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Diasporas and ExilesVarieties of Jewish Identity$
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Howard Wettstein

Print publication date: 2002

Print ISBN-13: 9780520228641

Published to California Scholarship Online: May 2012

DOI: 10.1525/california/9780520228641.001.0001

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PRINTED FROM CALIFORNIA SCHOLARSHIP ONLINE (www.california.universitypressscholarship.com). (c) Copyright University of California Press, 2020. All Rights Reserved. An individual user may print out a PDF of a single chapter of a monograph in CALSO for personal use.date: 06 June 2020

A Politics and Poetics of Diaspora: Heine's “Hebräische Melodien”

A Politics and Poetics of Diaspora: Heine's “Hebräische Melodien”

(p.60) 3 A Politics and Poetics of Diaspora: Heine's “Hebräische Melodien”
Diasporas and Exiles

Bluma Goldstein

University of California Press

During the first half of the nineteenth century, Central European Jews struggled both to free themselves from the constrictions of the halakha and to become fully integrated citizens. The golden age of Spain—perhaps somewhat idealized in the nineteenth century—served Jewish critics of the oppressive exilic life as the basis of a much more palatable model of Jewish identity. In this context, the chapter sees in Heine's work an inviting positive conception of diaspora as well as a critique of “the devastating consequences of an oppressive exilic life.” Negative images of galut, of exilic life, inhabit the three poems that constitute “Hebräische Melodien.” In the first poem, “Prinzessin Sabbat,” Heine portrays the miserable situation of the “weekday Jew” imprisoned by traditional ritual. In the second, “Jehuda ben Halevy,” the narrator-poet feels the stirrings of the ancient Babylonian exile. The final poem, “Disputation,” dramatizes a kind of exilic “intellectual and cultural immobility.” The specter of galut in these poems serves to highlight Heine's suggestion of a different model, that of “an integrative diaspora that promotes interactive dialogue across borders.” Heine thus makes available to us the prospect of “integrating substantive aspects of Jewish tradition and secular culture.” The result is a picture of diasporic life in which the modern Jew might thrive as a Jew and as a European.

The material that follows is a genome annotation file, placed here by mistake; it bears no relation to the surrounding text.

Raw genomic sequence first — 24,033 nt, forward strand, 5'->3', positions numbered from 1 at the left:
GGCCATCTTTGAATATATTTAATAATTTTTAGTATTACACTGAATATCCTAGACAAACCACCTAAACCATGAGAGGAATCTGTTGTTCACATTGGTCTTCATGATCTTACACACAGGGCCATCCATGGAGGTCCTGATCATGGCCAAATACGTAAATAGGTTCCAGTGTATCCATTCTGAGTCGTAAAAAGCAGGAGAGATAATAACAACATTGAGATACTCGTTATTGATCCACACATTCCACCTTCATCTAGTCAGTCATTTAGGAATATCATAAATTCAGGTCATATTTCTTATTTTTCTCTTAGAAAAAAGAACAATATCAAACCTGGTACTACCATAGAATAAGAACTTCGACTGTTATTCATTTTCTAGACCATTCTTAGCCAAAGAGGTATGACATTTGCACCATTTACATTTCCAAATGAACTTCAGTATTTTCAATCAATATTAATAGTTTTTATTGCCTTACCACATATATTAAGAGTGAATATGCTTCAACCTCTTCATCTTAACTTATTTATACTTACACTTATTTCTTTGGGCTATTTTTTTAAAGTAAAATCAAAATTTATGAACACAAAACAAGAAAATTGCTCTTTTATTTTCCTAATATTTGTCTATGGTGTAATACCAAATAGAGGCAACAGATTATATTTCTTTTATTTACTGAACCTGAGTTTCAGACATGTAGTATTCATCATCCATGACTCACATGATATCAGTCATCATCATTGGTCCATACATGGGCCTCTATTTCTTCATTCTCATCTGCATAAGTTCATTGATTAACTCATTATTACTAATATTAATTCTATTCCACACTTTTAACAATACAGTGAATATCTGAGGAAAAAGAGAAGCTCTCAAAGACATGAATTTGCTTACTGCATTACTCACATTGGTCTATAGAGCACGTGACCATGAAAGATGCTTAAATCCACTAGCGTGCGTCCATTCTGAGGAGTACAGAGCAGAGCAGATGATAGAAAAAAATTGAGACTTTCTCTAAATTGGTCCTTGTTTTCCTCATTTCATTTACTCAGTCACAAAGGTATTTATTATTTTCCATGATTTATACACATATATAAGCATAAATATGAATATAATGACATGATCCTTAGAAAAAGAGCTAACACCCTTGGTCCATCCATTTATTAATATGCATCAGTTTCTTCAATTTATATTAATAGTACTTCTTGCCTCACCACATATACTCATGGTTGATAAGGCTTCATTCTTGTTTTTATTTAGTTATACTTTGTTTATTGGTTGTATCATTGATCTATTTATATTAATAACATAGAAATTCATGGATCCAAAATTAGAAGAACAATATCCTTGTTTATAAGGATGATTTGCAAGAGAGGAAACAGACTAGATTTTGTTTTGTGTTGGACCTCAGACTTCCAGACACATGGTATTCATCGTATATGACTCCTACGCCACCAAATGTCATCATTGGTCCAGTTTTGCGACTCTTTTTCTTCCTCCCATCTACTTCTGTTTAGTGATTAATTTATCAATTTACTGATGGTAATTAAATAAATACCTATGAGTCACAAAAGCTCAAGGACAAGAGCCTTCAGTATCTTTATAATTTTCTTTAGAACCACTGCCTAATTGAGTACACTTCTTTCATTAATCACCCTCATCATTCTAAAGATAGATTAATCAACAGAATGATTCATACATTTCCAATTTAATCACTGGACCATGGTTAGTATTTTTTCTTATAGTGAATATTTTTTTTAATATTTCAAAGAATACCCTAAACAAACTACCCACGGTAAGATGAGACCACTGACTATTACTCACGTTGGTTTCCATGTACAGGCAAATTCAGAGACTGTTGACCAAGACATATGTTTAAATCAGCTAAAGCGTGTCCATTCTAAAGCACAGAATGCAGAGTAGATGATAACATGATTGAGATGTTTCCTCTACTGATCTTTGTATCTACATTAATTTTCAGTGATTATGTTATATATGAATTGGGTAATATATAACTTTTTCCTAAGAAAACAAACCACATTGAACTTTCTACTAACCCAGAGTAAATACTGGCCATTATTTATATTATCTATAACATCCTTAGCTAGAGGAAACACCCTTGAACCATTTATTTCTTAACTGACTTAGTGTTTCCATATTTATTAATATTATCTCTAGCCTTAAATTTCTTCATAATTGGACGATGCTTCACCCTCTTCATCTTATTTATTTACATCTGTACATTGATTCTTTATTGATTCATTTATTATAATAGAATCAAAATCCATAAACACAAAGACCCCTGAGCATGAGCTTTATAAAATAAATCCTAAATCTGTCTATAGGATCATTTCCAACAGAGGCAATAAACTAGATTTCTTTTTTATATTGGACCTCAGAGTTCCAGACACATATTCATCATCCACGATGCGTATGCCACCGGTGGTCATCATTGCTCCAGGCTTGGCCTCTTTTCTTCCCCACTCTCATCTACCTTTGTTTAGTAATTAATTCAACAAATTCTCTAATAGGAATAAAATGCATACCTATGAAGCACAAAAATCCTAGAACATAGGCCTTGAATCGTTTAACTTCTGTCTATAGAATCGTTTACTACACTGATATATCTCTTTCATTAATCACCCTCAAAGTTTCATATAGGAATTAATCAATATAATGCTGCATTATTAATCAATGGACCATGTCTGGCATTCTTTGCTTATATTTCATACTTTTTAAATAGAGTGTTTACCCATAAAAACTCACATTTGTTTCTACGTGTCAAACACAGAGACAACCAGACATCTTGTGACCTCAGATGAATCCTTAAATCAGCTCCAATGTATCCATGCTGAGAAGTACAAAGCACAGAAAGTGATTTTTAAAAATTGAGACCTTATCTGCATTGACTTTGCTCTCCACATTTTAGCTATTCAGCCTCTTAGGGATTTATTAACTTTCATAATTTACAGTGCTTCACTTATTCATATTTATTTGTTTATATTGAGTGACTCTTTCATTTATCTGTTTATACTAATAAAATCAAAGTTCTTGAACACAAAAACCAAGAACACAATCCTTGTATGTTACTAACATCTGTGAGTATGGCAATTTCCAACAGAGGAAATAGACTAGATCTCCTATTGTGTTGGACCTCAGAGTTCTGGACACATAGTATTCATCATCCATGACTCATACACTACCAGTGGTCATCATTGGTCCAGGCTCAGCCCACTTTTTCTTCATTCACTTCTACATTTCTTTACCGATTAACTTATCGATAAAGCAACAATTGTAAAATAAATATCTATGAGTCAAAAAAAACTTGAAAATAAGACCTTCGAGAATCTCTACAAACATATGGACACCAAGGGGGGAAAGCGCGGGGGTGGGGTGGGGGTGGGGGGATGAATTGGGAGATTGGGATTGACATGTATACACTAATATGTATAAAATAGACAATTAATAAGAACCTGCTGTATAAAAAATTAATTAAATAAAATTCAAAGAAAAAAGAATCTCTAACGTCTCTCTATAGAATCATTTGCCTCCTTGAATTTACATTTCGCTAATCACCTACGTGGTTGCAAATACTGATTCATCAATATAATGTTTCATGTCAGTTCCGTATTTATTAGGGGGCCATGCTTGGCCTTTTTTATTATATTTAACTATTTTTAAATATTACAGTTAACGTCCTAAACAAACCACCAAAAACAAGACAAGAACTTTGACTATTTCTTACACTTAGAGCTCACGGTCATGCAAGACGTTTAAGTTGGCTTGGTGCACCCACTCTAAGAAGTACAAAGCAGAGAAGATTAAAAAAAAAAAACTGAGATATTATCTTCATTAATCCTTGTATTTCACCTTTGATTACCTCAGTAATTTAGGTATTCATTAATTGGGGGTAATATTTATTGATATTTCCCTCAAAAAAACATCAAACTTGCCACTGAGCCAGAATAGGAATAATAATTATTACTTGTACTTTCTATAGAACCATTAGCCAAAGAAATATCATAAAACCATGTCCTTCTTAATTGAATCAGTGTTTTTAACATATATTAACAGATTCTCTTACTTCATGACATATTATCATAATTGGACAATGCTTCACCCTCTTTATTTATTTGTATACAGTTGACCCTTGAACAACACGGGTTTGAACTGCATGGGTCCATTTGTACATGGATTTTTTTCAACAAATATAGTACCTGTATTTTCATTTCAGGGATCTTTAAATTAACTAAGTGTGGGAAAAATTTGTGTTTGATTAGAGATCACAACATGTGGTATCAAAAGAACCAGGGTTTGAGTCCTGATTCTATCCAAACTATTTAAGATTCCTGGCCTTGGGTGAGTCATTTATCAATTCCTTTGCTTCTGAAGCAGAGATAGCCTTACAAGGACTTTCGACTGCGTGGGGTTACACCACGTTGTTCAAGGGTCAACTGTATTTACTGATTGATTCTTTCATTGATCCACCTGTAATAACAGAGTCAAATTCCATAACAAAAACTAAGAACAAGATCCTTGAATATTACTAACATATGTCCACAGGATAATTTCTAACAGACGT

Keywords:   Central European Jews, halakha, exile, Jewish identity, diaspora, galut, Prinzessin Sabbat, Jehuda ben Halevy, Disputation

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